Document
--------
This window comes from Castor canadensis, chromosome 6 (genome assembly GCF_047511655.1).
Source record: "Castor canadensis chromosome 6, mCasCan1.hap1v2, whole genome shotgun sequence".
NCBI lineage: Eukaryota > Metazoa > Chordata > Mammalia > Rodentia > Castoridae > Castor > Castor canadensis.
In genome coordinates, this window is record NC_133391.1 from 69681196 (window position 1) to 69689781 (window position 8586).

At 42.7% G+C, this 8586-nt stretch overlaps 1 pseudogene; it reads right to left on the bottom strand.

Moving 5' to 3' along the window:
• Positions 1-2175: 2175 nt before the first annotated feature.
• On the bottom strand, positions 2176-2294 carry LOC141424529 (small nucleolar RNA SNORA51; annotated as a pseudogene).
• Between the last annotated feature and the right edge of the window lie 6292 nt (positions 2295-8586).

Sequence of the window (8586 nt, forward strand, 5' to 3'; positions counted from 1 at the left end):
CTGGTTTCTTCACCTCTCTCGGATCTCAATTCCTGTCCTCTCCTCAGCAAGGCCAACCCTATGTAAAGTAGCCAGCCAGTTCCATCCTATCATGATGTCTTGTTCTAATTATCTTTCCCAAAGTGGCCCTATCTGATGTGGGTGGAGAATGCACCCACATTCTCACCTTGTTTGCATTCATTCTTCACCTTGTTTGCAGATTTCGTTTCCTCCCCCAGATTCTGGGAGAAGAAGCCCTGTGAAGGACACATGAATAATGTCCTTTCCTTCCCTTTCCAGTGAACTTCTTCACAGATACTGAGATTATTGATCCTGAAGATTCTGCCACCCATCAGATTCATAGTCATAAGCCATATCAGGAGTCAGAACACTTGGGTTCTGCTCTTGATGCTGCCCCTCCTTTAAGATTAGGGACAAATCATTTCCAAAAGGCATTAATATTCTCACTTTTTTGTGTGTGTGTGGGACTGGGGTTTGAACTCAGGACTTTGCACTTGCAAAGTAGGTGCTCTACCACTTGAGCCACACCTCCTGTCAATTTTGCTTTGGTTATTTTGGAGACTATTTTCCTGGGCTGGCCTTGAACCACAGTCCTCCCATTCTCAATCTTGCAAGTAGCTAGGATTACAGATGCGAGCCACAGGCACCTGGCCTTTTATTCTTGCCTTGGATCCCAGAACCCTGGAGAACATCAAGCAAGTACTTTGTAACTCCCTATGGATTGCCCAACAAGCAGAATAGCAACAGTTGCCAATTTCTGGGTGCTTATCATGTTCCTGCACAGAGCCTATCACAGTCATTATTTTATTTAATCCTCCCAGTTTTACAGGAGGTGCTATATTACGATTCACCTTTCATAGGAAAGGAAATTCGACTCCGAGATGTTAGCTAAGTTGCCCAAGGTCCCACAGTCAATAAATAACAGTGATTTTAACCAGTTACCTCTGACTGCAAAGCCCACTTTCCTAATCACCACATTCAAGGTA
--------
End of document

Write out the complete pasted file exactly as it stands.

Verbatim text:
This window comes from Castor canadensis, chromosome 6 (genome assembly GCF_047511655.1).
Source record: "Castor canadensis chromosome 6, mCasCan1.hap1v2, whole genome shotgun sequence".
NCBI lineage: Eukaryota > Metazoa > Chordata > Mammalia > Rodentia > Castoridae > Castor > Castor canadensis.
In genome coordinates, this window is record NC_133391.1 from 69681196 (window position 1) to 69689781 (window position 8586).

At 42.7% G+C, this 8586-nt stretch overlaps 1 pseudogene; it reads right to left on the bottom strand.

Moving 5' to 3' along the window:
• Positions 1-2175: 2175 nt before the first annotated feature.
• On the bottom strand, positions 2176-2294 carry LOC141424529 (small nucleolar RNA SNORA51; annotated as a pseudogene).
• Between the last annotated feature and the right edge of the window lie 6292 nt (positions 2295-8586).

Sequence of the window (8586 nt, forward strand, 5' to 3'; positions counted from 1 at the left end):
CTGGTTTCTTCACCTCTCTCGGATCTCAATTCCTGTCCTCTCCTCAGCAAGGCCAACCCTATGTAAAGTAGCCAGCCAGTTCCATCCTATCATGATGTCTTGTTCTAATTATCTTTCCCAAAGTGGCCCTATCTGATGTGGGTGGAGAATGCACCCACATTCTCACCTTGTTTGCATTCATTCTTCACCTTGTTTGCAGATTTCGTTTCCTCCCCCAGATTCTGGGAGAAGAAGCCCTGTGAAGGACACATGAATAATGTCCTTTCCTTCCCTTTCCAGTGAACTTCTTCACAGATACTGAGATTATTGATCCTGAAGATTCTGCCACCCATCAGATTCATAGTCATAAGCCATATCAGGAGTCAGAACACTTGGGTTCTGCTCTTGATGCTGCCCCTCCTTTAAGATTAGGGACAAATCATTTCCAAAAGGCATTAATATTCTCACTTTTTTGTGTGTGTGTGGGACTGGGGTTTGAACTCAGGACTTTGCACTTGCAAAGTAGGTGCTCTACCACTTGAGCCACACCTCCTGTCAATTTTGCTTTGGTTATTTTGGAGACTATTTTCCTGGGCTGGCCTTGAACCACAGTCCTCCCATTCTCAATCTTGCAAGTAGCTAGGATTACAGATGCGAGCCACAGGCACCTGGCCTTTTATTCTTGCCTTGGATCCCAGAACCCTGGAGAACATCAAGCAAGTACTTTGTAACTCCCTATGGATTGCCCAACAAGCAGAATAGCAACAGTTGCCAATTTCTGGGTGCTTATCATGTTCCTGCACAGAGCCTATCACAGTCATTATTTTATTTAATCCTCCCAGTTTTACAGGAGGTGCTATATTACGATTCACCTTTCATAGGAAAGGAAATTCGACTCCGAGATGTTAGCTAAGTTGCCCAAGGTCCCACAGTCAATAAATAACAGTGATTTTAACCAGTTACCTCTGACTGCAAAGCCCACTTTCCTAATCACCACATTCAAGGTA